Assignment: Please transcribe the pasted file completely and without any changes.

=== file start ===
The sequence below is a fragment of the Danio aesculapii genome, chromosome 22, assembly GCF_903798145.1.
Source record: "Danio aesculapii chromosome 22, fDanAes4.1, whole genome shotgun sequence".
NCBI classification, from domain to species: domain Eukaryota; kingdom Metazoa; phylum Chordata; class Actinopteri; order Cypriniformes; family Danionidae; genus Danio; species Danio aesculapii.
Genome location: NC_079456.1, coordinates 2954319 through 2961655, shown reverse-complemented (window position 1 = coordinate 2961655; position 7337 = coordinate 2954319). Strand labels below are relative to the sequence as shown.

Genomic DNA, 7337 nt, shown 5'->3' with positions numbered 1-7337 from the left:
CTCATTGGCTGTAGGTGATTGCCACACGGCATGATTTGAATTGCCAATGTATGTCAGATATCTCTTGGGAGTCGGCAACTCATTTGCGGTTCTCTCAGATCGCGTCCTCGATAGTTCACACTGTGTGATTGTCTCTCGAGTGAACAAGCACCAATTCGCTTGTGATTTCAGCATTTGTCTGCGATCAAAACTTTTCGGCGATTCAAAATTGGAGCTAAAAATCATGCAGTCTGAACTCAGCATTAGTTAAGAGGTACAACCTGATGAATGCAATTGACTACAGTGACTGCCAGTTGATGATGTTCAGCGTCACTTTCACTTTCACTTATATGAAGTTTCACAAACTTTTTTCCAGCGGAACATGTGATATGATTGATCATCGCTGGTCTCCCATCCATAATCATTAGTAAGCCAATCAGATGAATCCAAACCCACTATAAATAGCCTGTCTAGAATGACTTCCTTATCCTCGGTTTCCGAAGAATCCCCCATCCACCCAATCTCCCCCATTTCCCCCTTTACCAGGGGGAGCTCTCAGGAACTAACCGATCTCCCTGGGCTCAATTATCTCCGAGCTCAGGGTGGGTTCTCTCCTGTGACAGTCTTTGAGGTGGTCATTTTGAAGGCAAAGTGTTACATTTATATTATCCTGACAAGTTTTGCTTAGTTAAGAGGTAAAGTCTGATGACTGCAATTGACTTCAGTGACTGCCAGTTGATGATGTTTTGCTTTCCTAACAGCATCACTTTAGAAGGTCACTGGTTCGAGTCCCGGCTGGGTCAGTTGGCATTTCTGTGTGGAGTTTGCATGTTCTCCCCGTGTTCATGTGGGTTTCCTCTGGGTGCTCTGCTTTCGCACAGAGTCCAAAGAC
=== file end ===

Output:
The sequence below is a fragment of the Danio aesculapii genome, chromosome 22, assembly GCF_903798145.1.
Source record: "Danio aesculapii chromosome 22, fDanAes4.1, whole genome shotgun sequence".
NCBI classification, from domain to species: domain Eukaryota; kingdom Metazoa; phylum Chordata; class Actinopteri; order Cypriniformes; family Danionidae; genus Danio; species Danio aesculapii.
Genome location: NC_079456.1, coordinates 2954319 through 2961655, shown reverse-complemented (window position 1 = coordinate 2961655; position 7337 = coordinate 2954319). Strand labels below are relative to the sequence as shown.

Genomic DNA, 7337 nt, shown 5'->3' with positions numbered 1-7337 from the left:
CTCATTGGCTGTAGGTGATTGCCACACGGCATGATTTGAATTGCCAATGTATGTCAGATATCTCTTGGGAGTCGGCAACTCATTTGCGGTTCTCTCAGATCGCGTCCTCGATAGTTCACACTGTGTGATTGTCTCTCGAGTGAACAAGCACCAATTCGCTTGTGATTTCAGCATTTGTCTGCGATCAAAACTTTTCGGCGATTCAAAATTGGAGCTAAAAATCATGCAGTCTGAACTCAGCATTAGTTAAGAGGTACAACCTGATGAATGCAATTGACTACAGTGACTGCCAGTTGATGATGTTCAGCGTCACTTTCACTTTCACTTATATGAAGTTTCACAAACTTTTTTCCAGCGGAACATGTGATATGATTGATCATCGCTGGTCTCCCATCCATAATCATTAGTAAGCCAATCAGATGAATCCAAACCCACTATAAATAGCCTGTCTAGAATGACTTCCTTATCCTCGGTTTCCGAAGAATCCCCCATCCACCCAATCTCCCCCATTTCCCCCTTTACCAGGGGGAGCTCTCAGGAACTAACCGATCTCCCTGGGCTCAATTATCTCCGAGCTCAGGGTGGGTTCTCTCCTGTGACAGTCTTTGAGGTGGTCATTTTGAAGGCAAAGTGTTACATTTATATTATCCTGACAAGTTTTGCTTAGTTAAGAGGTAAAGTCTGATGACTGCAATTGACTTCAGTGACTGCCAGTTGATGATGTTTTGCTTTCCTAACAGCATCACTTTAGAAGGTCACTGGTTCGAGTCCCGGCTGGGTCAGTTGGCATTTCTGTGTGGAGTTTGCATGTTCTCCCCGTGTTCATGTGGGTTTCCTCTGGGTGCTCTGCTTTCGCACAGAGTCCAAAGAC